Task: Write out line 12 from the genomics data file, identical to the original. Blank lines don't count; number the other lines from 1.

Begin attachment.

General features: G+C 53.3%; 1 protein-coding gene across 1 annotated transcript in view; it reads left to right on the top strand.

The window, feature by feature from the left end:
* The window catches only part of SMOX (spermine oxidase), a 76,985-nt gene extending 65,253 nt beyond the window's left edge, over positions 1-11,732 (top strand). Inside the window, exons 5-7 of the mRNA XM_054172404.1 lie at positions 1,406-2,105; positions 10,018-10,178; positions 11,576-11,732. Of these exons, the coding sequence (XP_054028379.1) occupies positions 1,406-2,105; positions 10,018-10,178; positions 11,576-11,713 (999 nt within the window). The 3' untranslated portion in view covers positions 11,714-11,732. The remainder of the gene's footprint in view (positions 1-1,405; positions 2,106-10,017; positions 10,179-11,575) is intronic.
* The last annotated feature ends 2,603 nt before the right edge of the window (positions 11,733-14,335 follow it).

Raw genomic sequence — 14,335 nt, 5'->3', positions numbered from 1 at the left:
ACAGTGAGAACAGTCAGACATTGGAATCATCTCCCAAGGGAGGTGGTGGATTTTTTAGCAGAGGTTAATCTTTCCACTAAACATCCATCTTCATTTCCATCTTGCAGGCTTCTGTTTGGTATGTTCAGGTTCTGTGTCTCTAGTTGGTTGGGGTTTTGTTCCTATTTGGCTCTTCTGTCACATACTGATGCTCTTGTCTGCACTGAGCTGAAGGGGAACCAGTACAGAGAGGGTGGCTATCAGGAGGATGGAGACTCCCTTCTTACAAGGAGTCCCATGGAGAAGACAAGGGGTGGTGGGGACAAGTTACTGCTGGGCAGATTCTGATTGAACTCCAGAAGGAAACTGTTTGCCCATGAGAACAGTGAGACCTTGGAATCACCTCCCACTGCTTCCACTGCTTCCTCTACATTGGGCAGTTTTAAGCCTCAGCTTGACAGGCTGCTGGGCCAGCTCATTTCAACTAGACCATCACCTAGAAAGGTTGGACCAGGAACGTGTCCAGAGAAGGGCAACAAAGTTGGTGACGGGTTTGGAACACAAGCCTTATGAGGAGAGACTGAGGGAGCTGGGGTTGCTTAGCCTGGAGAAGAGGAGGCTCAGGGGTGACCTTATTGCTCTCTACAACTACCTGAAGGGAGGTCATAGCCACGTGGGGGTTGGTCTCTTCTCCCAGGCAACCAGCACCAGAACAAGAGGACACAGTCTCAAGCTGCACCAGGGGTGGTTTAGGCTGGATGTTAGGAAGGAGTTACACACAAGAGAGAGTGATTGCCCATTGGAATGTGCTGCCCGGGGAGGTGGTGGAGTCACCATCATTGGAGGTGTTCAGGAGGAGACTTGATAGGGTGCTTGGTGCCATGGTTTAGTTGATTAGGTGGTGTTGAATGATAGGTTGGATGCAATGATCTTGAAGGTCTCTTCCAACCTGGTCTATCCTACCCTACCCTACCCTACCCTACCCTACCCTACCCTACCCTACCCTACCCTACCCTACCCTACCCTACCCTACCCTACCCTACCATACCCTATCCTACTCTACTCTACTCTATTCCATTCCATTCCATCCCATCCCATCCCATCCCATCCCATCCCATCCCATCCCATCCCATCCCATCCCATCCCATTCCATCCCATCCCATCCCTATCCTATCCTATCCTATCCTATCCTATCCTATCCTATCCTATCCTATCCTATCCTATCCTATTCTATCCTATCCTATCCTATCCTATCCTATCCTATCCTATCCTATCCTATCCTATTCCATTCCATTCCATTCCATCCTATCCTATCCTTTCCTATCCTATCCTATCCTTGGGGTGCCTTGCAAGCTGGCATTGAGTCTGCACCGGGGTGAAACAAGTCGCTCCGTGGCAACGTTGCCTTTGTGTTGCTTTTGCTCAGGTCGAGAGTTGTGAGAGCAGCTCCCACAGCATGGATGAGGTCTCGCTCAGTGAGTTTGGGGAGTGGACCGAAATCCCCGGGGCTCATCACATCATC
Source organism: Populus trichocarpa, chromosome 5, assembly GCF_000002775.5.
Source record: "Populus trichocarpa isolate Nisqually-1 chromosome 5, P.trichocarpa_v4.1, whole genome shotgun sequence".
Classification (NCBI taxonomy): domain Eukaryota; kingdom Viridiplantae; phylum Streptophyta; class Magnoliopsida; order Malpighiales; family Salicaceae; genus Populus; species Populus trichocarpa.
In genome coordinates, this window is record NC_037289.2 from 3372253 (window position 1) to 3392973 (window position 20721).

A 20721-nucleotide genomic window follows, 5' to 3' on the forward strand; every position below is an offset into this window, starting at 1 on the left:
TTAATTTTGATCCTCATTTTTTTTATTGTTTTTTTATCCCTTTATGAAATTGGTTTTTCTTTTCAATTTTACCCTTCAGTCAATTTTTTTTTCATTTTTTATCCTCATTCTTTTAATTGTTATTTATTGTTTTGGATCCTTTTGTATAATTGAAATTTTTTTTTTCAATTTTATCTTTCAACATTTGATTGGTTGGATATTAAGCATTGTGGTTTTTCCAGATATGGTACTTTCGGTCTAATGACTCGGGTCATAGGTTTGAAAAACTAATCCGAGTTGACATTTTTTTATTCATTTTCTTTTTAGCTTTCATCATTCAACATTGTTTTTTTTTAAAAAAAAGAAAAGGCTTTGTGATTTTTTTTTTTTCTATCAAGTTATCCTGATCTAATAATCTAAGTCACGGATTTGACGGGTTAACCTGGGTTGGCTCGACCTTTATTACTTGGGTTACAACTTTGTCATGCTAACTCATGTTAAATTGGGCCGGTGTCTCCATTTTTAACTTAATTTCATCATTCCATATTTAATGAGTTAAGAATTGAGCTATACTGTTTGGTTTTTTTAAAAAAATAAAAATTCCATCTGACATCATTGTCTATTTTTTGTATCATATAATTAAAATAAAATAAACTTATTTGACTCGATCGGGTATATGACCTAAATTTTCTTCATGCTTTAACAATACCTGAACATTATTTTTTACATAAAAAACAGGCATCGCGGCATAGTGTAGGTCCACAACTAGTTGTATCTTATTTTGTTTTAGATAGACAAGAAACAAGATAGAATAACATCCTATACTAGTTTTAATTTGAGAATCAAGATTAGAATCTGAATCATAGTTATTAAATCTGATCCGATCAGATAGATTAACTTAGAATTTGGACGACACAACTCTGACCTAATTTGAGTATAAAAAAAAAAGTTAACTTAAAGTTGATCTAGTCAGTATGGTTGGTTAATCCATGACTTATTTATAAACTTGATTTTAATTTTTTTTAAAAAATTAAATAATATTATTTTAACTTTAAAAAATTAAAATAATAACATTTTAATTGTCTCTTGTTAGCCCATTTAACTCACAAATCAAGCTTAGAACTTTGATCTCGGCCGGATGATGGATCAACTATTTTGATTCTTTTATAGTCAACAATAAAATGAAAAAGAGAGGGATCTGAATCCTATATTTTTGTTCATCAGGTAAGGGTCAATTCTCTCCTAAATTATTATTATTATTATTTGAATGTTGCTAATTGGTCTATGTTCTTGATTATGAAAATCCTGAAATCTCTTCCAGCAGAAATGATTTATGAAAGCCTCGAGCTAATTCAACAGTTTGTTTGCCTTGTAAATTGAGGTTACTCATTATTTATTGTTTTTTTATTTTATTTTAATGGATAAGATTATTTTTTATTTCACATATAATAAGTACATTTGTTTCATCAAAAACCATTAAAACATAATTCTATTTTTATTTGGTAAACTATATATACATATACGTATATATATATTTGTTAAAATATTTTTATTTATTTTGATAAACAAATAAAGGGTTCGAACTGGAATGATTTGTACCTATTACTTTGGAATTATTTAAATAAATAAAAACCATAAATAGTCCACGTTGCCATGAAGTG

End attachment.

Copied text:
TTAATTTTGATCCTCATTTTTTTTATTGTTTTTTTATCCCTTTATGAAATTGGTTTTTCTTTTCAATTTTACCCTTCAGTCAATTTTTTTTTCATTTTTTATCCTCATTCTTTTAATTGTTATTTATTGTTTTGGATCCTTTTGTATAATTGAAATTTTTTTTTTCAATTTTATCTTTCAACATTTGATTGGTTGGATATTAAGCATTGTGGTTTTTCCAGATATGGTACTTTCGGTCTAATGACTCGGGTCATAGGTTTGAAAAACTAATCCGAGTTGACATTTTTTTATTCATTTTCTTTTTAGCTTTCATCATTCAACATTGTTTTTTTTTAAAAAAAAGAAAAGGCTTTGTGATTTTTTTTTTTTCTATCAAGTTATCCTGATCTAATAATCTAAGTCACGGATTTGACGGGTTAACCTGGGTTGGCTCGACCTTTATTACTTGGGTTACAACTTTGTCATGCTAACTCATGTTAAATTGGGCCGGTGTCTCCATTTTTAACTTAATTTCATCATTCCATATTTAATGAGTTAAGAATTGAGCTATACTGTTTGGTTTTTTTAAAAAAATAAAAATTCCATCTGACATCATTGTCTATTTTTTGTATCATATAATTAAAATAAAATAAACTTATTTGACTCGATCGGGTATATGACCTAAATTTTCTTCATGCTTTAACAATACCTGAACATTATTTTTTACATAAAAAACAGGCATCGCGGCATAGTGTAGGTCCACAACTAGTTGTATCTTATTTTGTTTTAGATAGACAAGAAACAAGATAGAATAACATCCTATACTAGTTTTAATTTGAGAATCAAGATTAGAATCTGAATCATAGTTATTAAATCTGATCCGATCAGATAGATTAACTTAGAATTTGGACGACACAACTCTGACCTAATTTGAGTATAAAAAAAAAAGTTAACTTAAAGTTGATCTAGTCAGTATGGTTGGTTAATCCATGACTTATTTATAAACTTGATTTTAATTTTTTTTAAAAAATTAAATAATATTATTTTAACTTTAAAAAATTAAAATAATAACATTTTAATTGTCTCTTGTTAGCCCATTTAACTCACAAATCAAGCTTAGAACTTTGATCTCGGCCGGATGATGGATCAACTATTTTGATTCTTTTATAGTCAACAATAAAATGAAAAAGAGAGGGATCTGAATCCTATATTTTTGTTCATCAGGTAAGGGTCAATTCTCTCCTAAATTATTATTATTATTATTTGAATGTTGCTAATTGGTCTATGTTCTTGATTATGAAAATCCTGAAATCTCTTCCAGCAGAAATGATTTATGAAAGCCTCGAGCTAATTCAACAGTTTGTTTGCCTTGTAAATTGAGGTTACTCATTATTTATTGTTTTTTTATTTTATTTTAATGGATAAGATTATTTTTTATTTCACATATAATAAGTACATTTGTTTCATCAAAAACCATTAAAACATAATTCTATTTTTATTTGGTAAACTATATATACATATACGTATATATATATTTGTTAAAATATTTTTATTTATTTTGATAAACAAATAAAGGGTTCGAACTGGAATGATTTGTACCTATTACTTTGGAATTATTTAAATAAATAAAAACCATAAATAGTCCACGTTGCCATGAAGTG